Most MBA students concede they matter very little, particularly when compared to one’s undergraduate grade point average which is an important data point for admissions officials at graduate business schools. But once in an elite MBA program, students tend to give short shrift to whether they get an A or a B or anyone of the unusual grading systems common in the prestige schools.
There are several reasons why undergraduate transcripts tend to be more important. At the graduate level, many high achieving students want the freedom to take courses they otherwise would not try, if grades assumed greater importance. Plus, a core part of the MBA experience is a student’s engagement with clubs and organizations and the social life that leads to networking that can be valuable throughout one’s career. Getting straight As for most MBA students seems far less important than flexing one’s leadership muscles in a key on-campus organization or engaging with fellow classmates who may be able to help you once you’re an alum.
EMPLOYERS MORE INTERESTED IN SOFT SKILLS AND CULTURE FIT
Grades also are less critical in the next step of one’s career: landing a job. “Your GPA carries less importance to employers at the MBA level than one’s undergraduate grades,” says Anjani Jain, senior associate dean of SOM’s MBA program. “Employers of MBAs are often looking for a number of attributes, and they are keen to look for soft skills like leadership and an ability to communicate. They’re most focused on well-rounded people who fit with the culture of the firm.”
Jain was on the faculty committee at SOM that recently completed the first review of grading policies at the school in 15 years, and the school announced today (Feb. 27) a significant change. Yale’s current grading system has four categories: Distinction, Proficient, Pass, and Fail. The main element of the new system approved by the faculty is the introduction of a new grade category between “Distinction” and “Proficient.” Tentatively called “Honors,” the new category would allow faculty greater opportunity to recognize high-achieving students.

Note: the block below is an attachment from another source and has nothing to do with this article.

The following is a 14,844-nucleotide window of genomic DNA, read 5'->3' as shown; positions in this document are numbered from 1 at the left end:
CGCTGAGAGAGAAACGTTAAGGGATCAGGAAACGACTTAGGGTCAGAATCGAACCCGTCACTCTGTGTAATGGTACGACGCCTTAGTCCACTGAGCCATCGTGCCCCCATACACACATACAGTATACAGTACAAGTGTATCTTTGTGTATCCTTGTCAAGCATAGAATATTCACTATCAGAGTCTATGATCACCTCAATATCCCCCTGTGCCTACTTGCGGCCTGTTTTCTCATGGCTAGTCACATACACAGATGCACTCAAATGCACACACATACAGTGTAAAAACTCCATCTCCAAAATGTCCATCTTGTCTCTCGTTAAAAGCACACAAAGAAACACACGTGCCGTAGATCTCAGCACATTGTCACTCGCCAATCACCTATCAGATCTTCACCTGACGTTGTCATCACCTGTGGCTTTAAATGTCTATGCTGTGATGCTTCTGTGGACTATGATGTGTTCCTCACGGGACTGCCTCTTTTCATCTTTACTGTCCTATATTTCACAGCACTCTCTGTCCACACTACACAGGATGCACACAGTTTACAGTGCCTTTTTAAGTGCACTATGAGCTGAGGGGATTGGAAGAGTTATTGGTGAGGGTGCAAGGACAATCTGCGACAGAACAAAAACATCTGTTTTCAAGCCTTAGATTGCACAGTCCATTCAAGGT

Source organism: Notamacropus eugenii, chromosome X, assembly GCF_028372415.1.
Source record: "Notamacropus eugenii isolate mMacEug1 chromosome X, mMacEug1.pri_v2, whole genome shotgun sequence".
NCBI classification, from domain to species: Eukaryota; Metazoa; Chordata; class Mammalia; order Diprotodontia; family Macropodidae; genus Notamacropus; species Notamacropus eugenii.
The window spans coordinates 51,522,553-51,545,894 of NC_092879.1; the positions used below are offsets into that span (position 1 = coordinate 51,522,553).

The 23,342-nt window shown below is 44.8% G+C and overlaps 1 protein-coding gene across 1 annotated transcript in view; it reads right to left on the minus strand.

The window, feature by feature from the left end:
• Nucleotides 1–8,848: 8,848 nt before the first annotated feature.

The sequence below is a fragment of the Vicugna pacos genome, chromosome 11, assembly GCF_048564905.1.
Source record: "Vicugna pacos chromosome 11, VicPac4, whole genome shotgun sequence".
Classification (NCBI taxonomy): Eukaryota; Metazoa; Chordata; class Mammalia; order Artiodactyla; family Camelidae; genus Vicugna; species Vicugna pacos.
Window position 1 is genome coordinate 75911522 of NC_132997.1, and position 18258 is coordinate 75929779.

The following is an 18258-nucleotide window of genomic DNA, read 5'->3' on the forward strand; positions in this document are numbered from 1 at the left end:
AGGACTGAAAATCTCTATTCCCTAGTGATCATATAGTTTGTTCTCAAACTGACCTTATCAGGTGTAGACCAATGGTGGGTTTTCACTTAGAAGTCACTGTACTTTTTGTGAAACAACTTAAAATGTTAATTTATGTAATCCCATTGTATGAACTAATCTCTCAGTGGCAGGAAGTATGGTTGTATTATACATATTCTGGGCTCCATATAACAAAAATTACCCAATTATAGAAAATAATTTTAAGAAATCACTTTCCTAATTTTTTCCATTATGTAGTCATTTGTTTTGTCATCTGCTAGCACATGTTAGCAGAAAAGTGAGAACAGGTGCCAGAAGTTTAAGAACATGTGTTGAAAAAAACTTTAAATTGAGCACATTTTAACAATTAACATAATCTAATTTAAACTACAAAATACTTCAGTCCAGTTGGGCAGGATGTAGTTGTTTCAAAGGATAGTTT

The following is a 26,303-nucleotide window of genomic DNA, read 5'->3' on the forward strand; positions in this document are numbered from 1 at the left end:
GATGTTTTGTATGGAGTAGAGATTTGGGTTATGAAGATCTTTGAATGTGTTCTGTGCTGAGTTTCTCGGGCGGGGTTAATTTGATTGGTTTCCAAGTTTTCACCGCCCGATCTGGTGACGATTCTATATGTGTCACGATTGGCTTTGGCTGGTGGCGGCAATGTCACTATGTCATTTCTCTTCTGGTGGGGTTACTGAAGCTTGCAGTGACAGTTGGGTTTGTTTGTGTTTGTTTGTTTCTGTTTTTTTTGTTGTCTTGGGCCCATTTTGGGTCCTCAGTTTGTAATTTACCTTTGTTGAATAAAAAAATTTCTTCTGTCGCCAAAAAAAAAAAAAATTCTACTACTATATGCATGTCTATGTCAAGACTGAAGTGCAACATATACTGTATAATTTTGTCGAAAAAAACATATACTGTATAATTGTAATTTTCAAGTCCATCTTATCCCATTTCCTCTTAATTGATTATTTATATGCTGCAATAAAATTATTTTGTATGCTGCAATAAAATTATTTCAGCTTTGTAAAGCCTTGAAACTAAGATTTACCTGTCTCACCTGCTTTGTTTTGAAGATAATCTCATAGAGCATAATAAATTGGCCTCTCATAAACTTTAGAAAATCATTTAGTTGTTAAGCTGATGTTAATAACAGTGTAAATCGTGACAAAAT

The school said that the top category of “Distinction,” which may be renamed “High Honors,” will be awarded to 10% of each class, while the new category will be used for the next 25%. Yale’s SOM faculty also voted to set the proportion of the two lowest categories to be uniformly 10% for core courses and a target of 5% for electives. “We noticed that our grading system was a lot less fine-grained than we would prefer,” explains Jain. As high as 85% of the grades in a course could be “Proficient” at SOM, a fact which easily explains the change.
Grading systems at the elite schools vary widely, from traditional alphabet assessments at Wharton and Chicago Booth to the category I, II, III and IV grades at the Harvard Business School. Many schools, including Stanford, go in for grades such as “Honors,” “High Pass,” “Pass,” “Low Pass” and “Unsatisfactory.” At Wharton and Chicago, professors are not allowed to exceed a 3.33 GPA average for their classes.
While MBA students in general are rarely competitive about grades, many schools acknowledge the students at the top of the class at graduating. Harvard has its Baker Scholars (the top 5%), and Stanford has its Arjay Miller Scholars (the top 10%). Most students who graduate at the top of their classes include that honor on their LinkedIn profiles and resumes so it still counts for something.
For a sense of how grading policies differ at a few top business schools, see the table on the following page.